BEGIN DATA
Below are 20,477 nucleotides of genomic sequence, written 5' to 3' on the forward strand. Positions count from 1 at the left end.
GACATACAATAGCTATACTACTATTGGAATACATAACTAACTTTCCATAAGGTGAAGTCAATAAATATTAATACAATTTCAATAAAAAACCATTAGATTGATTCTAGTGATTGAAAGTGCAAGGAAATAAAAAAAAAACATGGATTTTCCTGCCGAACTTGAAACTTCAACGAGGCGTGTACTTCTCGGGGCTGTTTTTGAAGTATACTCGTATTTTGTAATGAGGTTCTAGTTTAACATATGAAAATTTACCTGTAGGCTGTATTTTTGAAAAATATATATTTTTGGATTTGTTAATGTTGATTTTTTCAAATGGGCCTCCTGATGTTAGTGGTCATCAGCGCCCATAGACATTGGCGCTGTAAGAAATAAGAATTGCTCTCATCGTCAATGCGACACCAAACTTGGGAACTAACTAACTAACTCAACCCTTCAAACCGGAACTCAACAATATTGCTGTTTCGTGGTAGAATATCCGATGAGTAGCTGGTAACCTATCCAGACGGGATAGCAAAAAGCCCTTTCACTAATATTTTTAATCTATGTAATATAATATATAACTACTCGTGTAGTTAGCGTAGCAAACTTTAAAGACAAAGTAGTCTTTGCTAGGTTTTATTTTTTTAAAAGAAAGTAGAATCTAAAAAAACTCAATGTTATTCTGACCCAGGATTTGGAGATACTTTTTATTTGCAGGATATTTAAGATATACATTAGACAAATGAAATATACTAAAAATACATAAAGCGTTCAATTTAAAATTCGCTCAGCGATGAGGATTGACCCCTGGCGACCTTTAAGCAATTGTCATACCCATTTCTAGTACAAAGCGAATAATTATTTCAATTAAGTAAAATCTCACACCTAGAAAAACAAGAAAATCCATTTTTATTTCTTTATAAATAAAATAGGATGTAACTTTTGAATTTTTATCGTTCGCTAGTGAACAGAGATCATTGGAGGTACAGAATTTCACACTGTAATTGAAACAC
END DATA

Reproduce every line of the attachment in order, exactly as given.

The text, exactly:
Below are 20,477 nucleotides of genomic sequence, written 5' to 3' on the forward strand. Positions count from 1 at the left end.
GACATACAATAGCTATACTACTATTGGAATACATAACTAACTTTCCATAAGGTGAAGTCAATAAATATTAATACAATTTCAATAAAAAACCATTAGATTGATTCTAGTGATTGAAAGTGCAAGGAAATAAAAAAAAAACATGGATTTTCCTGCCGAACTTGAAACTTCAACGAGGCGTGTACTTCTCGGGGCTGTTTTTGAAGTATACTCGTATTTTGTAATGAGGTTCTAGTTTAACATATGAAAATTTACCTGTAGGCTGTATTTTTGAAAAATATATATTTTTGGATTTGTTAATGTTGATTTTTTCAAATGGGCCTCCTGATGTTAGTGGTCATCAGCGCCCATAGACATTGGCGCTGTAAGAAATAAGAATTGCTCTCATCGTCAATGCGACACCAAACTTGGGAACTAACTAACTAACTCAACCCTTCAAACCGGAACTCAACAATATTGCTGTTTCGTGGTAGAATATCCGATGAGTAGCTGGTAACCTATCCAGACGGGATAGCAAAAAGCCCTTTCACTAATATTTTTAATCTATGTAATATAATATATAACTACTCGTGTAGTTAGCGTAGCAAACTTTAAAGACAAAGTAGTCTTTGCTAGGTTTTATTTTTTTAAAAGAAAGTAGAATCTAAAAAAACTCAATGTTATTCTGACCCAGGATTTGGAGATACTTTTTATTTGCAGGATATTTAAGATATACATTAGACAAATGAAATATACTAAAAATACATAAAGCGTTCAATTTAAAATTCGCTCAGCGATGAGGATTGACCCCTGGCGACCTTTAAGCAATTGTCATACCCATTTCTAGTACAAAGCGAATAATTATTTCAATTAAGTAAAATCTCACACCTAGAAAAACAAGAAAATCCATTTTTATTTCTTTATAAATAAAATAGGATGTAACTTTTGAATTTTTATCGTTCGCTAGTGAACAGAGATCATTGGAGGTACAGAATTTCACACTGTAATTGAAACAC